15 April, 2021


Managing inventory requires having enough products to meet demand without carrying too much stock in your warehouse. Figuring out if your company sells and replenishes stock efficiently relies on calculating your inventory turnover ratios.

Your company sells products throughout the year at varying amounts. During sales periods, your warehouse fills more orders, while off-peak seasons force inventory to sit on shelves longer. If your company purchases inventory at the same rates during both periods, you may not have a stellar inventory turnover ratio.

Inventory turnover ratio is a calculation that provides a snapshot of your warehouse operational performance based on cost management and order fulfillment processes. Obtaining a good inventory turnover ratio means that your company successfully purchases and fills orders at an acceptable rate while keeping warehouse carrying costs at manageable levels.

Companies want an ideal inventory turnover ratio based on how many times they make purchases throughout the year. A low turnover ratio may indicate that product inventory sits too long on shelves without going out as orders, increasing warehouse management costs due to excess products.

A high turnover ratio indicates that your company is selling products at a good pace and replenishing stock without having excess products. However, too high of a turnover rate may also indicate that your company cannot keep up with demand or replenish warehouse stock fast enough. This problem may lead to constant backorders and out-of-stocks.


Your company could use two methods to calculate inventory turnover ratios: by turnover costs or by turnover units.


The inventory turnover cost method allows you to figure out the ratio based on the cost of goods sold (COGS) over a specific accounting period, divided by the value of the inventory during the same time frame.

To start the calculation, first, figure out the average inventory value. Take how much the inventory’s value was at the beginning of the accounting period and add it to the inventory’s value at the end of the same period. Then, divide this number by two. The formula may look like this:

(Beginning inventory value + Ending inventory value) / 2 = Average inventory value

Next, you would calculate the turnover rate by dividing the COGS by the average inventory value:

COGS / Average inventory value = Inventory turnover ratio

For a company that sold $100,000 COGS in a quarter with an average inventory value of $25,000 during that same quarter, the inventory turnover ratio would be four.

$100,000 / $25,000 = 4

Inventory Turnover Units

The inventory turnover unit method helps you to figure out your turnover ratio by taking the number of units that have filled orders divided by the number of units currently sitting on warehouse shelves during the specific period. The formula looks like this:

Number of sold units / Average number of units on-hand = Inventory turnover ratio

The time frame you decide for your calculation may vary. You may decide to calculate over a week, month, quarter or year. So, if your company sold 4,000 units during the year and had 800 units of inventory on hand, then the inventory turnover ratio would be five.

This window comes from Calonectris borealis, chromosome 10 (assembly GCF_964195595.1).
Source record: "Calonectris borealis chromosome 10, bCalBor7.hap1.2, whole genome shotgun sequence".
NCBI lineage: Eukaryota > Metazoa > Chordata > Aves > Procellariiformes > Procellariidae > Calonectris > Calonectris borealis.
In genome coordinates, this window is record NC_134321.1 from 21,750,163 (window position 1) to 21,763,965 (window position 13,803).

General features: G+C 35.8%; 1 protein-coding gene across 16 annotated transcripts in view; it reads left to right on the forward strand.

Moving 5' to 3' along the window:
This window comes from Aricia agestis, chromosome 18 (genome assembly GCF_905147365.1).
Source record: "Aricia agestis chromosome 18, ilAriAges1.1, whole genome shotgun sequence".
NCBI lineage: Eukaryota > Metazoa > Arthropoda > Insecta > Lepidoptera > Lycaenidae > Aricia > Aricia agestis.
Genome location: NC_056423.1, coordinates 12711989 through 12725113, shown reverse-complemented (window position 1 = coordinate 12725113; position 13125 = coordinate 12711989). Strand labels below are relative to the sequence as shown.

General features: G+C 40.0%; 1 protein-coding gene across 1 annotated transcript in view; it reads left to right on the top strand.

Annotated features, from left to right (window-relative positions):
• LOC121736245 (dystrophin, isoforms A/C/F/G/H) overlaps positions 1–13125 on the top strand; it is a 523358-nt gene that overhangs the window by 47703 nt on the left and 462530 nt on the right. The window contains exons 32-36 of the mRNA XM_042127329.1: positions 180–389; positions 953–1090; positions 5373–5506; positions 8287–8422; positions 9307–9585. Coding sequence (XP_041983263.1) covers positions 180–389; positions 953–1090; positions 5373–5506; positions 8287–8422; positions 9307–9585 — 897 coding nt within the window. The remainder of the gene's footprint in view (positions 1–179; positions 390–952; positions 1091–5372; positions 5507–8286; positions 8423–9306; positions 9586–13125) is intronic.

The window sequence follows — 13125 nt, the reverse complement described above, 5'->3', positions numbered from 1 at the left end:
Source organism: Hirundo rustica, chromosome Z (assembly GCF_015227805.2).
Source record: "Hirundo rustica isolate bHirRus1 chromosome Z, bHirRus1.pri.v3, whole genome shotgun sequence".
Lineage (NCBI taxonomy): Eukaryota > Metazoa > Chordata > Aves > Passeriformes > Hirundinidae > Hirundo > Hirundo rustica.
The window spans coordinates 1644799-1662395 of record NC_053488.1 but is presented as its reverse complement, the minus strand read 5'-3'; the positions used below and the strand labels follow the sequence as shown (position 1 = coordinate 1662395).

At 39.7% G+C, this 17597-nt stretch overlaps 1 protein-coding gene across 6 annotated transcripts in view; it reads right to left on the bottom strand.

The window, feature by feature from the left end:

4,000 / 800 = 5


Most companies strive for an average inventory turnover ratio of two to four. These rates indicate that your company restocks inventory efficiently to meet customer orders without storing excess products for long periods of time.

A ratio of one may show that your company stocks too many units without enough sales orders. A higher inventory ratio of five or more could indicate that your company meets order demands and replenishes stock quickly. However, the high ratio may also indicate that your company fails to purchase enough products to keep pace with orders, requiring you to constantly order more inventory in shorter periods of time.

Keep in mind that certain industries may still have strong and efficient operations while having low or high inventory turnover ratios. For instance, automobile, airline, and heavy equipment manufacturers may have low inventory rates, yet their products generate high sales margins. Alternatively, grocery stores may have enormously high turnover rates, but customers tend to purchase their high-demand products at fast rates.


To improve inventory turnover, your company could invest in various solutions to increase operational efficiencies. By performing inventory turnover analysis, you may find process gaps and be able to address them quickly. To improve your turnover ratio:

  • Focus on improving customer demand forecasting so that you can order the right products in the right amounts for the appropriate sales window
  • Enhance marketing strategies to boost sales outcomes
  • Align procurement schedules based on customer demand to reduce excess inventory costs
  • Eliminate old stock or resell excess stock to lower warehouse management costs and increase sales


As a leader in the industry, WSI offers comprehensive and real-time warehouse inventory management services to help streamline your supply chain operations. Our management systems provide greater product visibility and customized reports, allowing you to make the best decisions to successfully manage your inventory and control costs. Find out more about our warehouse management system and contact WSI today.

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